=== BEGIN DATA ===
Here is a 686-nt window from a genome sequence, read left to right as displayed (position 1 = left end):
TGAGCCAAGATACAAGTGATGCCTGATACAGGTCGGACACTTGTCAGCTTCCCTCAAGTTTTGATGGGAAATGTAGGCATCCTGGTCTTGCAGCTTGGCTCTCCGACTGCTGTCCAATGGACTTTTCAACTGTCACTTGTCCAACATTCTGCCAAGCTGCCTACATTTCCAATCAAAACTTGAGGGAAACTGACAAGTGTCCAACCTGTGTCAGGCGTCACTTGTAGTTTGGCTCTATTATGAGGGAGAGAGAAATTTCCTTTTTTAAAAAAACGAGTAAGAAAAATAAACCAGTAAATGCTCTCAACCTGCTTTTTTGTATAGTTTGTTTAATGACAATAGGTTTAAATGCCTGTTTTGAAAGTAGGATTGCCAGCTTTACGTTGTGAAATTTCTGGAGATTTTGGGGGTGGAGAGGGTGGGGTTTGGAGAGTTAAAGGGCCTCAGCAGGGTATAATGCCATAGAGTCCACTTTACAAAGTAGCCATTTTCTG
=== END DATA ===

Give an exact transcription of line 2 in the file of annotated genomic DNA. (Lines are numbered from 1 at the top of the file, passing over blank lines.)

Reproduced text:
TGAGCCAAGATACAAGTGATGCCTGATACAGGTCGGACACTTGTCAGCTTCCCTCAAGTTTTGATGGGAAATGTAGGCATCCTGGTCTTGCAGCTTGGCTCTCCGACTGCTGTCCAATGGACTTTTCAACTGTCACTTGTCCAACATTCTGCCAAGCTGCCTACATTTCCAATCAAAACTTGAGGGAAACTGACAAGTGTCCAACCTGTGTCAGGCGTCACTTGTAGTTTGGCTCTATTATGAGGGAGAGAGAAATTTCCTTTTTTAAAAAAACGAGTAAGAAAAATAAACCAGTAAATGCTCTCAACCTGCTTTTTTGTATAGTTTGTTTAATGACAATAGGTTTAAATGCCTGTTTTGAAAGTAGGATTGCCAGCTTTACGTTGTGAAATTTCTGGAGATTTTGGGGGTGGAGAGGGTGGGGTTTGGAGAGTTAAAGGGCCTCAGCAGGGTATAATGCCATAGAGTCCACTTTACAAAGTAGCCATTTTCTG